Dottybacks from the Red Sea, including the almost serpentine monochromatic Striped Dottyback, Pseudochromis sankeyi, have become staple offerings from ornamental marine fish breeders. Their widespread availability is bolstered by the fact that wild-caught versions of these species generally cost at least twice as much as the same species when captive-bred. Captive-bred dottybacks are incredibly resilient and hardy fishes.
Dottybacks’ reputation for aggression is, on the one hand deserved, but on the other hand, often blown out of proportion in my opinion. Sankeyi Dottybacks in particular have proven to be among some of the easiest going in captivity; in holding situations I’ve easily held a half dozen in tanks under 20 gallons with virtually no signs of aggression, and I’ve seen this repeated in the LFS environment as well.
In general, the Red Sea Dottybacks most commonly cultured are on the more passive side, being most aggressive towards other dottybacks. I’ve personally maintained several species of Dottybacks as pairs in tanks as small as 10-20 gallons with great success, and the only real problems of aggression have occurred at the hands of species which are rough on their mates. Of course, there are over 50 species of Pseudochromids; not all are small and many of the larger species are quite malicious; the commonly-offered captive-bred dottybacks, like Pseudochromis sankeyi, don’t fit in that category.
Still, some references suggest that all Dottybacks are “evil killing machines” when it comes to invertebrate life in aquariums, and no doubt there’s some truth to that. They are carnivorous micro-predators…they will gladly try to eat something like a hermit crab or small ornamental shrimp when the opportunity presents itself, but again, let’s not blow things out of proportion. I’m very aware of a pair of dottybacks that resides in the same broodstock aquarium along with an adult pair of Blood Red Shrimp, Lysmata debelius. No missing shrimp there.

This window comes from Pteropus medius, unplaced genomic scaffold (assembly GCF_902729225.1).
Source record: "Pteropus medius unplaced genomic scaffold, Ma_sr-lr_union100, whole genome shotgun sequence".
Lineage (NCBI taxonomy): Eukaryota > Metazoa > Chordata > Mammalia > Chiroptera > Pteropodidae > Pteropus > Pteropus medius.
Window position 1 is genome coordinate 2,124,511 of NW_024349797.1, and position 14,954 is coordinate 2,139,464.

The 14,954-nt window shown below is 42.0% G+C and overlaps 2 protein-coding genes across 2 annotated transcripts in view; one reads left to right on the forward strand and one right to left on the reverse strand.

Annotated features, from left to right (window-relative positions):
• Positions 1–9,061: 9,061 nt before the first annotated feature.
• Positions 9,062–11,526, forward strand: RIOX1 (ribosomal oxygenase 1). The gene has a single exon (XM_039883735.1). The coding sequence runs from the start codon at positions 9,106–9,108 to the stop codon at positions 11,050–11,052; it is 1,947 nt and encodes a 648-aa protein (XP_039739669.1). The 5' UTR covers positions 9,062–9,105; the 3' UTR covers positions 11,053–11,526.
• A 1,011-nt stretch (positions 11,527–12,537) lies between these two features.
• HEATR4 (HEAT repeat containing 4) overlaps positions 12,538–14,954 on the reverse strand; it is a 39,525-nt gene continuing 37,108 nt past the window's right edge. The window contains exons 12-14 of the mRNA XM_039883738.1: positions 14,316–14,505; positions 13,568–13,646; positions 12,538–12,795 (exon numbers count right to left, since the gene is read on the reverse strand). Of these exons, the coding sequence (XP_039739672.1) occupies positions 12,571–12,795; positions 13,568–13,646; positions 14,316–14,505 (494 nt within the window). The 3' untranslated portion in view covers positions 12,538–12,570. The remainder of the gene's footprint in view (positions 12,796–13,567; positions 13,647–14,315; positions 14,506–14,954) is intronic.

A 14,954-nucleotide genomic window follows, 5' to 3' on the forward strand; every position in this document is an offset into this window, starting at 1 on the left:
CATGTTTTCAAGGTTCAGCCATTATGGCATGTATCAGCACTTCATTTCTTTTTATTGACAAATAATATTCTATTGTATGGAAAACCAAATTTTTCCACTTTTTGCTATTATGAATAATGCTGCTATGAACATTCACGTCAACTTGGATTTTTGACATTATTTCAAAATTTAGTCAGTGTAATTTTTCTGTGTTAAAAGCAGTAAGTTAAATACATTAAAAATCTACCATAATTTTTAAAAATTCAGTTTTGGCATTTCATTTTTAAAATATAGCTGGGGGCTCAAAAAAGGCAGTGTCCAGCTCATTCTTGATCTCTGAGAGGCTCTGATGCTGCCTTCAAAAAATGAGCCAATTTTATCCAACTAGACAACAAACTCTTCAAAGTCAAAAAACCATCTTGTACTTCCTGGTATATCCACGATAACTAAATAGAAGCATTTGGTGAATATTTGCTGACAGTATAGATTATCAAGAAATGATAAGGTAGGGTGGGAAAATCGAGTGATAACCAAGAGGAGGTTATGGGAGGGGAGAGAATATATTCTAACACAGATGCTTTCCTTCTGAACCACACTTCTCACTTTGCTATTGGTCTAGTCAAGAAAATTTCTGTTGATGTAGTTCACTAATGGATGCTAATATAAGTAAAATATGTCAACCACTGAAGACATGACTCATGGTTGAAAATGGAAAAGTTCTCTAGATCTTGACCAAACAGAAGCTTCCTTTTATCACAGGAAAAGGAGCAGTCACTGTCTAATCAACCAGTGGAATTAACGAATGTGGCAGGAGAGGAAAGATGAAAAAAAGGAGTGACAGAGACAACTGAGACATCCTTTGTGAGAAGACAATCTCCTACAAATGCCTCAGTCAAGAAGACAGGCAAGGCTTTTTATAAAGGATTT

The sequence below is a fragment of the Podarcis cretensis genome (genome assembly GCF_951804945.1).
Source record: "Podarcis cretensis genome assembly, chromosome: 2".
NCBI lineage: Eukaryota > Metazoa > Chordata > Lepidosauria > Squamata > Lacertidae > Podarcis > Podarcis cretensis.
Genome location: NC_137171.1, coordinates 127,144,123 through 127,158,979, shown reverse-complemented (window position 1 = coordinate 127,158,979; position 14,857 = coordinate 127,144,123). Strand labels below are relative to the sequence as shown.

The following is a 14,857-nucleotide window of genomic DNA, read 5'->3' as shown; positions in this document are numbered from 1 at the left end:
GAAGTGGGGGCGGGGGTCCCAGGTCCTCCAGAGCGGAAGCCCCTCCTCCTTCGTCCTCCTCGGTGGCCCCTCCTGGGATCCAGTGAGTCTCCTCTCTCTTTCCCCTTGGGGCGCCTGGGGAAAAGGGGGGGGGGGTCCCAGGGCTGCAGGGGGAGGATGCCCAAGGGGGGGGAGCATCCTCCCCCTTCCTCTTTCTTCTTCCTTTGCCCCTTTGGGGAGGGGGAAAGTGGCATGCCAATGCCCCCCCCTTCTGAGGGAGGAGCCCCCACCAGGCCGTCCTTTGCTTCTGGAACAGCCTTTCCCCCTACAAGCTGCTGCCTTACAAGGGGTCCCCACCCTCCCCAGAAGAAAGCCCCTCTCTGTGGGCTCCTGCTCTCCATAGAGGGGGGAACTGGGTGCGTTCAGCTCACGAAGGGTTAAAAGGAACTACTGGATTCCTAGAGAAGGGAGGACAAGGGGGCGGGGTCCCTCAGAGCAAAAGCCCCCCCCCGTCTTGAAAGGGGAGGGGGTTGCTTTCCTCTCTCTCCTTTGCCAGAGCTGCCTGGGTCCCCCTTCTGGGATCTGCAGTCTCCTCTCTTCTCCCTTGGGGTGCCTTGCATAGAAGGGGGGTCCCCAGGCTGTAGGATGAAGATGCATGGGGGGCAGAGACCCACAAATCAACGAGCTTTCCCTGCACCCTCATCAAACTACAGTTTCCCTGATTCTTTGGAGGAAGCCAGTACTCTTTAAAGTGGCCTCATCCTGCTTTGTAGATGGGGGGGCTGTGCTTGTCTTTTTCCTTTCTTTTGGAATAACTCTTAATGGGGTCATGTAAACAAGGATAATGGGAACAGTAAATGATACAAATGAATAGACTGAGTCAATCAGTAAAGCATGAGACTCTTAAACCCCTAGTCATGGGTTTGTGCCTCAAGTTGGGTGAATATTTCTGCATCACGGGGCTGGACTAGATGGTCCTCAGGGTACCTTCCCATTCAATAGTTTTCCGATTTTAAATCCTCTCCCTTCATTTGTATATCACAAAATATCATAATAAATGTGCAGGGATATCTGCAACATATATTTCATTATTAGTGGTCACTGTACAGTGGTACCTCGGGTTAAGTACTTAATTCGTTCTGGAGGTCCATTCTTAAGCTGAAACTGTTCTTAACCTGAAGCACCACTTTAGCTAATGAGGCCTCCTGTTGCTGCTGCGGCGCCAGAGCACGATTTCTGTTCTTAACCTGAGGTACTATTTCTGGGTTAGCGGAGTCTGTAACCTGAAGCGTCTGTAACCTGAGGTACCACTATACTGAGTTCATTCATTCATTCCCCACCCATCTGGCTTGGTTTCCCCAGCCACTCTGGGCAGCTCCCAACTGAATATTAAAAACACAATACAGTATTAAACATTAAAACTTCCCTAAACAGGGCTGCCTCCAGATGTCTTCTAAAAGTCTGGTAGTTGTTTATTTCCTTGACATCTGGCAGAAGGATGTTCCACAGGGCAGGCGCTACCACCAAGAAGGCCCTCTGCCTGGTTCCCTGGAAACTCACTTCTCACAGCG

Savvy breeders of clownfish have realized that they can often house both a pair of clownfish and a pair of dottybacks in the same broodstock aquarium, thus doubling the yield per tank when it comes to fry. Dottybacks are also often quick to spawn, so aspiring breeders won’t be waiting years on a pair like they can be with clownfish.
Regarding my offerings; Small Dottybacks are generally 1-2″ in length, juveniles that have hit salable size. Large Dottybacks are generally at or near adult sizes. Offerings for pairs are made from fish that have been cohabiting without major aggression for at least a couple weeks. All dottybacks may ship with some minor fin damage; this is par for the course when housing multiple dottybacks together, particularly if they are young pairs. Dottybacks can and will kill mates, or proposed mates, suddenly – we make no warranties or guarantees on pair stability nor your attempts to pair these fishes with existing mates.